ATELLANAE FABULAE (“Atellan fables”), the name of a sort of popular comedy amongst the ancient Romans. The name is derived from Atella, an Oscan town in Campania; for this reason, and from their being also called Osci Ludi, it has been supposed that they were of Oscan origin and introduced at Rome after Campania had been deprived of its independence. It seems highly improbable that they were performed in the Oscan language. Mommsen, however, rejects their Oscan origin altogether; he regards them as purely Latin, the scene merely being laid at Atella to avoid causing offence by placing it at Rome or one of the Latin cities. These plays, or rather sketches, contained humorous descriptions of country as contrasted with town life, and found their subjects amongst the lower classes of the people. The subjects alone were decided upon before the performance began; the dialogue was improvised as it proceeded. The Atellanae contained certain stock characters, like the Italian harlequinades: Maccus (the fool), Bucco (fat-chaps), Pappus (daddy), Dossennus (sharper); monsters and bogeys like Manducus, Pytho, Lamia also made their appearance. The performers were the sons of Roman citizens, who did not lose their rights as citizens, and were allowed to serve in the army: professional actors were excluded. The simple prose dialogues were probably varied by songs in the rude Saturnian metre: the language was that of the common people, accompanied by lively gesticulation and movements. They were characterized by coarseness and obscenity. In the time of Sulla a literary form was given to the Atellanae by Pomponius of Bononia and Novius, who made them regular written comedies. Living persons seem to have been attacked, and even the doings of the gods and heroes of mythology burlesqued. From this time the Atellanae were used as after-pieces and performed by professional actors. In 46 B.C. they were ousted by the mimes, but regained popularity during the reign of Tiberius (chiefly owing to a certain Mummius), until they were definitely superseded by and merged in the mimes. They held their ground in the small towns and villages of Italy during the last days of the empire; they probably lingered on into the middle ages, and were the origin of the Italian Commedie dell’ arte.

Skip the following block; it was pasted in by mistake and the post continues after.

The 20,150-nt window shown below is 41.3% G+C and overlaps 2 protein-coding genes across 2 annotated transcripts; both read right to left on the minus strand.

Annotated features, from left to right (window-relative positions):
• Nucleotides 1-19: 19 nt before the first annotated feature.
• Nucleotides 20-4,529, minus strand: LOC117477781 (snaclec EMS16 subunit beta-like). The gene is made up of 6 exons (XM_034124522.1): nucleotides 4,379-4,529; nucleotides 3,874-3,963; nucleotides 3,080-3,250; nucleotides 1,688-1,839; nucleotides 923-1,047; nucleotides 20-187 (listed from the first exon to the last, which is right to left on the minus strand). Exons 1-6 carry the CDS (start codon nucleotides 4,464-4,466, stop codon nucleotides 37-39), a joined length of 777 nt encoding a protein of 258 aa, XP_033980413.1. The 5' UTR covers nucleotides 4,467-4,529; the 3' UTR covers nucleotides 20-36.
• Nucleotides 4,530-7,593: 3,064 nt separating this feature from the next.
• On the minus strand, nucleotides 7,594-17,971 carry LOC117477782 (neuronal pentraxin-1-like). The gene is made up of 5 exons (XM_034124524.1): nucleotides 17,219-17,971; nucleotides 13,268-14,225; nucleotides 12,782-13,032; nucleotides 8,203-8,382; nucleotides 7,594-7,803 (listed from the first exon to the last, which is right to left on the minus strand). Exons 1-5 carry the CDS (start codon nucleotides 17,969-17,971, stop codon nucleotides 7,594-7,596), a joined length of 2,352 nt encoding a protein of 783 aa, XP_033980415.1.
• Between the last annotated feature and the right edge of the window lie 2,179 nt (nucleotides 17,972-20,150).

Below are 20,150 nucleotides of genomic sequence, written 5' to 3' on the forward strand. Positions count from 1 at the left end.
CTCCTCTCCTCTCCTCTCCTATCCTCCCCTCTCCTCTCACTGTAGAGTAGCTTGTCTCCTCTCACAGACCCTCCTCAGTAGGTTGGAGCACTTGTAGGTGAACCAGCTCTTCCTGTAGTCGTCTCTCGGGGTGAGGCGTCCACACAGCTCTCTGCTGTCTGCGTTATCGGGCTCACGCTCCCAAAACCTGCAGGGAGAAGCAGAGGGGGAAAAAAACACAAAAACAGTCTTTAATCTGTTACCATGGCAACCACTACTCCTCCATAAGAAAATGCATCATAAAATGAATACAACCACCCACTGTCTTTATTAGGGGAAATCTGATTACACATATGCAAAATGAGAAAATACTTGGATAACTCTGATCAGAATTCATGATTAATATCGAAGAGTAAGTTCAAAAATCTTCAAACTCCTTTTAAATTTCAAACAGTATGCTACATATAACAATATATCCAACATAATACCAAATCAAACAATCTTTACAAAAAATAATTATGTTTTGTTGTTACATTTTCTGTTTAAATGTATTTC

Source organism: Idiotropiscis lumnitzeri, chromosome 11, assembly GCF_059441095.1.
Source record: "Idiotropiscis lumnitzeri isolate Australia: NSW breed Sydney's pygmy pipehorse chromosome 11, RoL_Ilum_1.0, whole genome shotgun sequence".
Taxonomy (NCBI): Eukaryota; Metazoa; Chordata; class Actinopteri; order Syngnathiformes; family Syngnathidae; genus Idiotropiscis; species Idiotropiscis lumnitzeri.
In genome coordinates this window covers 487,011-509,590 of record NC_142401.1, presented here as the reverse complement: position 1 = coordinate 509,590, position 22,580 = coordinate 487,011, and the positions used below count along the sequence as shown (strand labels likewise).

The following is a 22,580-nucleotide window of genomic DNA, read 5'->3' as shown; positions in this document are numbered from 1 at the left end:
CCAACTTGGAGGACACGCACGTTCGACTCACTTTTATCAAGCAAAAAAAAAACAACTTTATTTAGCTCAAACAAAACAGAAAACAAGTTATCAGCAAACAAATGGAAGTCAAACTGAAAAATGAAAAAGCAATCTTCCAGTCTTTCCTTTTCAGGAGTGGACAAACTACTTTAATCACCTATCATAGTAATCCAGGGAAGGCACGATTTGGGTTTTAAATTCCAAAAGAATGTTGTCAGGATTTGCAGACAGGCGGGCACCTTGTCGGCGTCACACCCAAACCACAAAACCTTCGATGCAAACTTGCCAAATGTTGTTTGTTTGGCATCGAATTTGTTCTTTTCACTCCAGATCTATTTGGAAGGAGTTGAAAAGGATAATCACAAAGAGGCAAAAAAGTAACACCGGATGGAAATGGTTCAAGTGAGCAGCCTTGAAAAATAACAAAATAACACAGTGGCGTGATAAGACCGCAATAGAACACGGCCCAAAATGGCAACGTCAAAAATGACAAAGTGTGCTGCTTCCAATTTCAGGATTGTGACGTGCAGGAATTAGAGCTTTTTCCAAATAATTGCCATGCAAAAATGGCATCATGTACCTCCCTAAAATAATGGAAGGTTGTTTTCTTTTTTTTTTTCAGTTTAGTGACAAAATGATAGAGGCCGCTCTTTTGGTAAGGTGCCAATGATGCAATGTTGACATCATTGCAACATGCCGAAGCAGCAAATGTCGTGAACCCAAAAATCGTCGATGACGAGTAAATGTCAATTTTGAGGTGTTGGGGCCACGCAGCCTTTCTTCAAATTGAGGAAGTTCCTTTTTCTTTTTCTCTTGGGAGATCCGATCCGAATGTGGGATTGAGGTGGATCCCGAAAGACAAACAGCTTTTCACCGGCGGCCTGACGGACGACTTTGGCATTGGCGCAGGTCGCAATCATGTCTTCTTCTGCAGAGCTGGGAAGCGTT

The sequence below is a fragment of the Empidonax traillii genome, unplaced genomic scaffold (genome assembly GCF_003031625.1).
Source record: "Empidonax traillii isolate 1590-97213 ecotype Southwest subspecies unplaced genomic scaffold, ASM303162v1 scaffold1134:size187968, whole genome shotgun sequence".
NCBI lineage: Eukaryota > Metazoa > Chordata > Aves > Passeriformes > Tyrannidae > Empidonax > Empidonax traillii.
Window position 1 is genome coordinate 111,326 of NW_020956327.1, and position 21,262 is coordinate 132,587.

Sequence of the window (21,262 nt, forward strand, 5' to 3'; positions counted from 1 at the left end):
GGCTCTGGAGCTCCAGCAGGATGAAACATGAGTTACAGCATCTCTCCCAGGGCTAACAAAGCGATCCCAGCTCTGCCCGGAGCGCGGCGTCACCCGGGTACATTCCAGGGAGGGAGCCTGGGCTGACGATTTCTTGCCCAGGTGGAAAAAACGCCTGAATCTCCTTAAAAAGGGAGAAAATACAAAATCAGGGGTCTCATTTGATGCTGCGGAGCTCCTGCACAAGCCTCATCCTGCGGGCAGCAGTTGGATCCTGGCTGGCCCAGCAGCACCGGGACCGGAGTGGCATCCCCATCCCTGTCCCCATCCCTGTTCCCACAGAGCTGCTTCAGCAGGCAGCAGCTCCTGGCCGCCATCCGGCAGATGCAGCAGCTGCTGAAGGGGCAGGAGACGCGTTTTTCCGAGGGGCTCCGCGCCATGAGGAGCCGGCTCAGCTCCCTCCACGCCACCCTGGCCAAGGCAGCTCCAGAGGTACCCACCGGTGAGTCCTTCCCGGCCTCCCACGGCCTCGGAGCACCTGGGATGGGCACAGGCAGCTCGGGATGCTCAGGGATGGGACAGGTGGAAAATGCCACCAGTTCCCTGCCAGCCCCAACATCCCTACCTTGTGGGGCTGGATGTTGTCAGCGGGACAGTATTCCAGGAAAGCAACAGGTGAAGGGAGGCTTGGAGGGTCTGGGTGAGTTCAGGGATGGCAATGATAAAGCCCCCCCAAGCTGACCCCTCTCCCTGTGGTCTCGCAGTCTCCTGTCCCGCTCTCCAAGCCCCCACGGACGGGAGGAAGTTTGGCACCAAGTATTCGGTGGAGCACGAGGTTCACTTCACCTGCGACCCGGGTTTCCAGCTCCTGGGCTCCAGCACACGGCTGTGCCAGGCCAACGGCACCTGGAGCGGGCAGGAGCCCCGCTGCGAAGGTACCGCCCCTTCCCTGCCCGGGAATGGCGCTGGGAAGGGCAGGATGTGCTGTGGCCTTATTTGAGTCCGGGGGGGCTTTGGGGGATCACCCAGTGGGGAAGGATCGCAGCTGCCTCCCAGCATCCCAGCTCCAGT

The scanty fragments of Pomponius and Novius are collected in Ribbeck’s Comicorum Romanorum Reliquiae; see also Munk, De Fabulis Atellanis (1840); and art. Latin Literature.